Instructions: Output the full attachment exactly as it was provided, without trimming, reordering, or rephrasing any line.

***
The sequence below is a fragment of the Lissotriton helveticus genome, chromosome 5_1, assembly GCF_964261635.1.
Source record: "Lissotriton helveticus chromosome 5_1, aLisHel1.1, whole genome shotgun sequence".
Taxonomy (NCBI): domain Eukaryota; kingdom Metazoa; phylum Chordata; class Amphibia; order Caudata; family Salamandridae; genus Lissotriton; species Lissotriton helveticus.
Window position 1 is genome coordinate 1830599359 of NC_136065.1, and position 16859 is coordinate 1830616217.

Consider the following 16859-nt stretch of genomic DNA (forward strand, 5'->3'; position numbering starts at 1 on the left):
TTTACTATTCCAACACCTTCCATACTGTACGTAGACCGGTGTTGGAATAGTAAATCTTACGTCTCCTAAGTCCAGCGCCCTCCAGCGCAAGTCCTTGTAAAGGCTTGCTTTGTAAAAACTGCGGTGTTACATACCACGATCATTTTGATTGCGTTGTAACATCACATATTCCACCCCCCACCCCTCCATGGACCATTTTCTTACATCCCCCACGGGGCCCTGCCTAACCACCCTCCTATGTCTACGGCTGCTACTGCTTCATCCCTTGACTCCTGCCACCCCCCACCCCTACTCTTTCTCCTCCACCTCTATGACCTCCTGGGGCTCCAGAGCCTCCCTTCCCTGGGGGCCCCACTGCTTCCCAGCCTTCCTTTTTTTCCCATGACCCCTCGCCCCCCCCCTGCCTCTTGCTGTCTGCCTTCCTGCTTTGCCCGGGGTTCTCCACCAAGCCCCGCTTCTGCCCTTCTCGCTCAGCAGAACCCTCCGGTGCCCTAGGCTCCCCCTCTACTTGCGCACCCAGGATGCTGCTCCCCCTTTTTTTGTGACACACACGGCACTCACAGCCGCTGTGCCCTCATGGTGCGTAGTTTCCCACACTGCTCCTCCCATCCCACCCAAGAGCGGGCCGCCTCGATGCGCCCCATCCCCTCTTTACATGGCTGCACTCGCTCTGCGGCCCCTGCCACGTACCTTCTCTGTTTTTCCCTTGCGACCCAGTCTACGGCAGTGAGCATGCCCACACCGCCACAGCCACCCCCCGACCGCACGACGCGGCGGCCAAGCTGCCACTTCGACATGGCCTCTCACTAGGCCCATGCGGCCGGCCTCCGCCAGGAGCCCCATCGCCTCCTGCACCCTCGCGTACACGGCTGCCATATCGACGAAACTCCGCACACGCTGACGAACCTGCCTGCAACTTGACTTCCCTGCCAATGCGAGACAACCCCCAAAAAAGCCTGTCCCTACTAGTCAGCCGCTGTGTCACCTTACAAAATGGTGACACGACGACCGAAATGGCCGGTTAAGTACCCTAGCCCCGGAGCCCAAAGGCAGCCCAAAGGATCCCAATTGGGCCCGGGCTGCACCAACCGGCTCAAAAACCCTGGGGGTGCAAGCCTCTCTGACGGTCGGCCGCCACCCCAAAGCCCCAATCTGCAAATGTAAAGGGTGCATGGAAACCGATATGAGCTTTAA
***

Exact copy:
The sequence below is a fragment of the Lissotriton helveticus genome, chromosome 5_1, assembly GCF_964261635.1.
Source record: "Lissotriton helveticus chromosome 5_1, aLisHel1.1, whole genome shotgun sequence".
Taxonomy (NCBI): domain Eukaryota; kingdom Metazoa; phylum Chordata; class Amphibia; order Caudata; family Salamandridae; genus Lissotriton; species Lissotriton helveticus.
Window position 1 is genome coordinate 1830599359 of NC_136065.1, and position 16859 is coordinate 1830616217.

Consider the following 16859-nt stretch of genomic DNA (forward strand, 5'->3'; position numbering starts at 1 on the left):
TTTACTATTCCAACACCTTCCATACTGTACGTAGACCGGTGTTGGAATAGTAAATCTTACGTCTCCTAAGTCCAGCGCCCTCCAGCGCAAGTCCTTGTAAAGGCTTGCTTTGTAAAAACTGCGGTGTTACATACCACGATCATTTTGATTGCGTTGTAACATCACATATTCCACCCCCCACCCCTCCATGGACCATTTTCTTACATCCCCCACGGGGCCCTGCCTAACCACCCTCCTATGTCTACGGCTGCTACTGCTTCATCCCTTGACTCCTGCCACCCCCCACCCCTACTCTTTCTCCTCCACCTCTATGACCTCCTGGGGCTCCAGAGCCTCCCTTCCCTGGGGGCCCCACTGCTTCCCAGCCTTCCTTTTTTTCCCATGACCCCTCGCCCCCCCCCTGCCTCTTGCTGTCTGCCTTCCTGCTTTGCCCGGGGTTCTCCACCAAGCCCCGCTTCTGCCCTTCTCGCTCAGCAGAACCCTCCGGTGCCCTAGGCTCCCCCTCTACTTGCGCACCCAGGATGCTGCTCCCCCTTTTTTTGTGACACACACGGCACTCACAGCCGCTGTGCCCTCATGGTGCGTAGTTTCCCACACTGCTCCTCCCATCCCACCCAAGAGCGGGCCGCCTCGATGCGCCCCATCCCCTCTTTACATGGCTGCACTCGCTCTGCGGCCCCTGCCACGTACCTTCTCTGTTTTTCCCTTGCGACCCAGTCTACGGCAGTGAGCATGCCCACACCGCCACAGCCACCCCCCGACCGCACGACGCGGCGGCCAAGCTGCCACTTCGACATGGCCTCTCACTAGGCCCATGCGGCCGGCCTCCGCCAGGAGCCCCATCGCCTCCTGCACCCTCGCGTACACGGCTGCCATATCGACGAAACTCCGCACACGCTGACGAACCTGCCTGCAACTTGACTTCCCTGCCAATGCGAGACAACCCCCAAAAAAGCCTGTCCCTACTAGTCAGCCGCTGTGTCACCTTACAAAATGGTGACACGACGACCGAAATGGCCGGTTAAGTACCCTAGCCCCGGAGCCCAAAGGCAGCCCAAAGGATCCCAATTGGGCCCGGGCTGCACCAACCGGCTCAAAAACCCTGGGGGTGCAAGCCTCTCTGACGGTCGGCCGCCACCCCAAAGCCCCAATCTGCAAATGTAAAGGGTGCATGGAAACCGATATGAGCTTTAA